The poor animal would have hung around if Kolya, the son of one of the pilots, had not made friends with her. Kolya only recently met his father, having come to live with him after the death of his mother. Their relationship does not work out right away, so communication with the dog becomes a real outlet for the boy.

Over time, Palma becomes an outright legend, programs are filmed about it, bags of letters are sent to the airport, and Kolya carefully watches so that no one would offends this devoted animal. And so everything would have continued if the owner of the dog had not arrived on one of the planes.

It was a shock both for Palma and for Kolya, who risked losing the only close creature. The process of returning the dog became the catalyst that improved Kolya’s relationship with his father.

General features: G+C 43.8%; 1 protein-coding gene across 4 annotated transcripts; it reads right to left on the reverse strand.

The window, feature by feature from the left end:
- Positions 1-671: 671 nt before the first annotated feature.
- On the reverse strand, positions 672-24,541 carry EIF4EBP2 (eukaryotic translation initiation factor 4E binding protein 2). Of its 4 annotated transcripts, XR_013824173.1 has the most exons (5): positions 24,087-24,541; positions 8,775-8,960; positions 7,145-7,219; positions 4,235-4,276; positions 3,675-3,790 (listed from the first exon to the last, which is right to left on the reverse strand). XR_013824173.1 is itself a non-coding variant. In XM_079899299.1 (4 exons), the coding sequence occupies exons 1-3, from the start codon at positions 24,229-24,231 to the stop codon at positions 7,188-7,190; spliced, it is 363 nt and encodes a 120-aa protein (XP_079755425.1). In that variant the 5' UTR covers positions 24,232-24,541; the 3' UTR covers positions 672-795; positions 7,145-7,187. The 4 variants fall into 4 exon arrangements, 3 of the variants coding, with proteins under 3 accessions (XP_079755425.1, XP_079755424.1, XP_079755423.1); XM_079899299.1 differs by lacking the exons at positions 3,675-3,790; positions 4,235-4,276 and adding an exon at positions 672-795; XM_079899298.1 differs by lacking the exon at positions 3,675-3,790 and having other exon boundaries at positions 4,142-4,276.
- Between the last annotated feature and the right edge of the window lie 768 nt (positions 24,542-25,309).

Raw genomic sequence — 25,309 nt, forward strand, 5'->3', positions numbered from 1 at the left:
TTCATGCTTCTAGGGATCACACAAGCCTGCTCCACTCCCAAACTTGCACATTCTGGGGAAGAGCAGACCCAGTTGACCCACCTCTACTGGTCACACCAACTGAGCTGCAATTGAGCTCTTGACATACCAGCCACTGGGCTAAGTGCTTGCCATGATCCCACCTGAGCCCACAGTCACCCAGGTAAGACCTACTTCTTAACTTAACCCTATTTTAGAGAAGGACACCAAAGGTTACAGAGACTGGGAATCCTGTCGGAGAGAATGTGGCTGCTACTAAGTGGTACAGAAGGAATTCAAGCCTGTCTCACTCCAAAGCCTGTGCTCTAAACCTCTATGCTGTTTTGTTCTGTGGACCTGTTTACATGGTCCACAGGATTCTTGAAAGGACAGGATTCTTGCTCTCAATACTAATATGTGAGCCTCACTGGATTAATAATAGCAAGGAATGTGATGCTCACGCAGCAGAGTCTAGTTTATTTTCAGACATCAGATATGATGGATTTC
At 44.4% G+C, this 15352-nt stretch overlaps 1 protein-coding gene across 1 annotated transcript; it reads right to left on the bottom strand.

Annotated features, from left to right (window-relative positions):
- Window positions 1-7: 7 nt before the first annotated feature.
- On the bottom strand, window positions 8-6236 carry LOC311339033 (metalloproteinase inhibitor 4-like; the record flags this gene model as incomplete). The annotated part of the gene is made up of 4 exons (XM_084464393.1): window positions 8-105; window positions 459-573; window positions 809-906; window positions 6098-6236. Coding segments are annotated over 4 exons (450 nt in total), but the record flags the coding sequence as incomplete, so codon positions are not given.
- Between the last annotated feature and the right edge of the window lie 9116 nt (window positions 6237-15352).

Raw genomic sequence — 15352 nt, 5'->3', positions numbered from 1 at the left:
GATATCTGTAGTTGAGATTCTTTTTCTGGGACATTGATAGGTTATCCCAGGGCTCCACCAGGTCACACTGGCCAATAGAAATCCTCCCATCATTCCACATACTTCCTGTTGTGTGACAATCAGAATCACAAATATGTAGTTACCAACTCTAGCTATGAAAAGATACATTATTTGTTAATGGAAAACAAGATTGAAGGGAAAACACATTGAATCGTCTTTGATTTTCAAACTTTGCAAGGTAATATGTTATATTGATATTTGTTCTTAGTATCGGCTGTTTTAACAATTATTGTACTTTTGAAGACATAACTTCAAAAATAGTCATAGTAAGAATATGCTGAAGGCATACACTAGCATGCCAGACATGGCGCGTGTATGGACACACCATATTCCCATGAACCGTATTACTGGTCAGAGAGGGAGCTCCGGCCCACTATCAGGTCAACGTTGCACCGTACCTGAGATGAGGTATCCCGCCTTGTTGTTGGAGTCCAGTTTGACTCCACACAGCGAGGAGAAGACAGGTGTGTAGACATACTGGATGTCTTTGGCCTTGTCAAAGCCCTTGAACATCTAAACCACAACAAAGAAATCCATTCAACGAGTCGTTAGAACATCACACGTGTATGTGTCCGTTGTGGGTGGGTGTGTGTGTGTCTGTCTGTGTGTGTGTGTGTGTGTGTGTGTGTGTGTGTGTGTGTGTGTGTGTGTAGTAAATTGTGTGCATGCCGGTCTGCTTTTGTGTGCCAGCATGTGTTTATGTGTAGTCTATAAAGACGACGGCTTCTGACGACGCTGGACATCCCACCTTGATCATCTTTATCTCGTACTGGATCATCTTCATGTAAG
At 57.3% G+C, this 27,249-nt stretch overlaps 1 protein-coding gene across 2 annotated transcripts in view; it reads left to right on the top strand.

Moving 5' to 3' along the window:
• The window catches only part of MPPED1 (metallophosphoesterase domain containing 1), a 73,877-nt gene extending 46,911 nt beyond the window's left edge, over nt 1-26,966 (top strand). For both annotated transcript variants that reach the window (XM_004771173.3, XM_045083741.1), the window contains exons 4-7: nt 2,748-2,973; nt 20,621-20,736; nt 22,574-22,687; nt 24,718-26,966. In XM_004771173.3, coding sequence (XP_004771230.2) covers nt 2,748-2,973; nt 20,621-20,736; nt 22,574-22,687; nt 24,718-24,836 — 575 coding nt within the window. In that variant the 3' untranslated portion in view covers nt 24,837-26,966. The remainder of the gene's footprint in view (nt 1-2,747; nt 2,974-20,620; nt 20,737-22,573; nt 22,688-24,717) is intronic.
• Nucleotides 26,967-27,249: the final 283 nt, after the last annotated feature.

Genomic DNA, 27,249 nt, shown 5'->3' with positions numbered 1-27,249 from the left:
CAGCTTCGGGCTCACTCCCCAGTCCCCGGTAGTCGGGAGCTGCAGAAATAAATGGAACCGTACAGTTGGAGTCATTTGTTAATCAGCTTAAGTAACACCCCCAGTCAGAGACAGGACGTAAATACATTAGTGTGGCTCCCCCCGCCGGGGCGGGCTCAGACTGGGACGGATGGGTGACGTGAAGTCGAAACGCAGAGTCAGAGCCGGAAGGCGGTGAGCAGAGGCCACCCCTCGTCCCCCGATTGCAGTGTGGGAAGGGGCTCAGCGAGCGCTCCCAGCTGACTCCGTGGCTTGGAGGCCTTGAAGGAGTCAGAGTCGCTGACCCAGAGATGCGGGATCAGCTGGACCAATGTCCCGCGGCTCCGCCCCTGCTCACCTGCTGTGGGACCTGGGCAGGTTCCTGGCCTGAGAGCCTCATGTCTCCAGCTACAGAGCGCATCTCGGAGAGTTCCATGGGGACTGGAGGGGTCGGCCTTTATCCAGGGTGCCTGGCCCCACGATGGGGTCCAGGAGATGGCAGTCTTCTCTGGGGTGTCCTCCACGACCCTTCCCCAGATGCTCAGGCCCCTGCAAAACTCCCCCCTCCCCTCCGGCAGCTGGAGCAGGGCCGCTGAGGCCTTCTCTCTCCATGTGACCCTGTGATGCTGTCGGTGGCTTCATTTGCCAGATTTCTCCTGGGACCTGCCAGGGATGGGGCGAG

‘First Snow’,
by Natalia Konchalovskaya

This is the feature debut of director Konchalovskaya. First Snow is personal; it intertwines life experiences and observations of loved ones and acquaintances.

The director raises social questions about relationships with parents, the right not to depend on the opinions of others, and not try to fit into the fictional framework of society in career or personal life.

Lonely 24-year-old Kristina (Yulia Shulyeva) is a graduate of MGIMO. After receiving her diploma, she is invited to an internship at a large consulting company where she will have to promote carnivals and multi-cereal flakes. The job is not to Christina’s liking; she dreams of finishing her internship as soon as possible to look for a new place where she will be comfortable.